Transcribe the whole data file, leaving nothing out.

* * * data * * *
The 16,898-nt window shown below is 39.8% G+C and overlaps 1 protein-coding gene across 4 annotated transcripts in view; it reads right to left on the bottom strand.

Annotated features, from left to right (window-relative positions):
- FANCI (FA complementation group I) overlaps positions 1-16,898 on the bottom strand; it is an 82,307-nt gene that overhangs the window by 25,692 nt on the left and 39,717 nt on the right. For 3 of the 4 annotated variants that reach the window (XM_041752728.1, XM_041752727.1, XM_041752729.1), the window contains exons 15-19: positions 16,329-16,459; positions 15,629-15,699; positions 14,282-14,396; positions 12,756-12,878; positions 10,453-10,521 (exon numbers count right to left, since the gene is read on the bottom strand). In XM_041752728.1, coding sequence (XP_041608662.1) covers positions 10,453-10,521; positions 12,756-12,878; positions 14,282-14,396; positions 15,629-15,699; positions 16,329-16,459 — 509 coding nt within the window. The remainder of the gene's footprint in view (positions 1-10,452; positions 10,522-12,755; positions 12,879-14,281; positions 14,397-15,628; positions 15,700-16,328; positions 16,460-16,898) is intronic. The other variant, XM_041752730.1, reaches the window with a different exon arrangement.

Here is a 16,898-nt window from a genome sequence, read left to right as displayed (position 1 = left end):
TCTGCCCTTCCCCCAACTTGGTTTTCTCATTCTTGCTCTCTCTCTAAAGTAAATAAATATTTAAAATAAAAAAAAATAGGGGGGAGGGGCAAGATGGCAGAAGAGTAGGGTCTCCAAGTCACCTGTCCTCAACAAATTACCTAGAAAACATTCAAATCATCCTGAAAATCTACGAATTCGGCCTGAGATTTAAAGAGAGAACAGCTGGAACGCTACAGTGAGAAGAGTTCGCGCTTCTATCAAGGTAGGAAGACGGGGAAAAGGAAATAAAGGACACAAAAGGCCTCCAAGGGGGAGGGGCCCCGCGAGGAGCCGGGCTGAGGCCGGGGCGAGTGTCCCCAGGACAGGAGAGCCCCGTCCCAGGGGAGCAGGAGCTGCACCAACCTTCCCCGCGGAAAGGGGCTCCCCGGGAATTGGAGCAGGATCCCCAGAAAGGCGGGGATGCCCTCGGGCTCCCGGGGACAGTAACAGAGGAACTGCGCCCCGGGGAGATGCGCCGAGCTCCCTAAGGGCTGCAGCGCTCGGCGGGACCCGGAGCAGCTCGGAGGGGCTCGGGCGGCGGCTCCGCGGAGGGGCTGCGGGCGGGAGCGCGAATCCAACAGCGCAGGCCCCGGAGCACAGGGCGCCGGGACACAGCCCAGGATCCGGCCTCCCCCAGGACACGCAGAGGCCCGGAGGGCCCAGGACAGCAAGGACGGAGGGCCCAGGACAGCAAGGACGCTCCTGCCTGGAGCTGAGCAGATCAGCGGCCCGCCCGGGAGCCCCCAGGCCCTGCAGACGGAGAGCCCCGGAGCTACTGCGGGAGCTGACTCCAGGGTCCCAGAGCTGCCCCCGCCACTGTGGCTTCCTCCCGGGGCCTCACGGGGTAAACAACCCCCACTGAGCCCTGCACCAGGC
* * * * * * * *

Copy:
The 16,898-nt window shown below is 39.8% G+C and overlaps 1 protein-coding gene across 4 annotated transcripts in view; it reads right to left on the bottom strand.

Annotated features, from left to right (window-relative positions):
- FANCI (FA complementation group I) overlaps positions 1-16,898 on the bottom strand; it is an 82,307-nt gene that overhangs the window by 25,692 nt on the left and 39,717 nt on the right. For 3 of the 4 annotated variants that reach the window (XM_041752728.1, XM_041752727.1, XM_041752729.1), the window contains exons 15-19: positions 16,329-16,459; positions 15,629-15,699; positions 14,282-14,396; positions 12,756-12,878; positions 10,453-10,521 (exon numbers count right to left, since the gene is read on the bottom strand). In XM_041752728.1, coding sequence (XP_041608662.1) covers positions 10,453-10,521; positions 12,756-12,878; positions 14,282-14,396; positions 15,629-15,699; positions 16,329-16,459 — 509 coding nt within the window. The remainder of the gene's footprint in view (positions 1-10,452; positions 10,522-12,755; positions 12,879-14,281; positions 14,397-15,628; positions 15,700-16,328; positions 16,460-16,898) is intronic. The other variant, XM_041752730.1, reaches the window with a different exon arrangement.

Here is a 16,898-nt window from a genome sequence, read left to right as displayed (position 1 = left end):
TCTGCCCTTCCCCCAACTTGGTTTTCTCATTCTTGCTCTCTCTCTAAAGTAAATAAATATTTAAAATAAAAAAAAATAGGGGGGAGGGGCAAGATGGCAGAAGAGTAGGGTCTCCAAGTCACCTGTCCTCAACAAATTACCTAGAAAACATTCAAATCATCCTGAAAATCTACGAATTCGGCCTGAGATTTAAAGAGAGAACAGCTGGAACGCTACAGTGAGAAGAGTTCGCGCTTCTATCAAGGTAGGAAGACGGGGAAAAGGAAATAAAGGACACAAAAGGCCTCCAAGGGGGAGGGGCCCCGCGAGGAGCCGGGCTGAGGCCGGGGCGAGTGTCCCCAGGACAGGAGAGCCCCGTCCCAGGGGAGCAGGAGCTGCACCAACCTTCCCCGCGGAAAGGGGCTCCCCGGGAATTGGAGCAGGATCCCCAGAAAGGCGGGGATGCCCTCGGGCTCCCGGGGACAGTAACAGAGGAACTGCGCCCCGGGGAGATGCGCCGAGCTCCCTAAGGGCTGCAGCGCTCGGCGGGACCCGGAGCAGCTCGGAGGGGCTCGGGCGGCGGCTCCGCGGAGGGGCTGCGGGCGGGAGCGCGAATCCAACAGCGCAGGCCCCGGAGCACAGGGCGCCGGGACACAGCCCAGGATCCGGCCTCCCCCAGGACACGCAGAGGCCCGGAGGGCCCAGGACAGCAAGGACGGAGGGCCCAGGACAGCAAGGACGCTCCTGCCTGGAGCTGAGCAGATCAGCGGCCCGCCCGGGAGCCCCCAGGCCCTGCAGACGGAGAGCCCCGGAGCTACTGCGGGAGCTGACTCCAGGGTCCCAGAGCTGCCCCCGCCACTGTGGCTTCCTCCCGGGGCCTCACGGGGTAAACAACCCCCACTGAGCCCTGCACCAGGC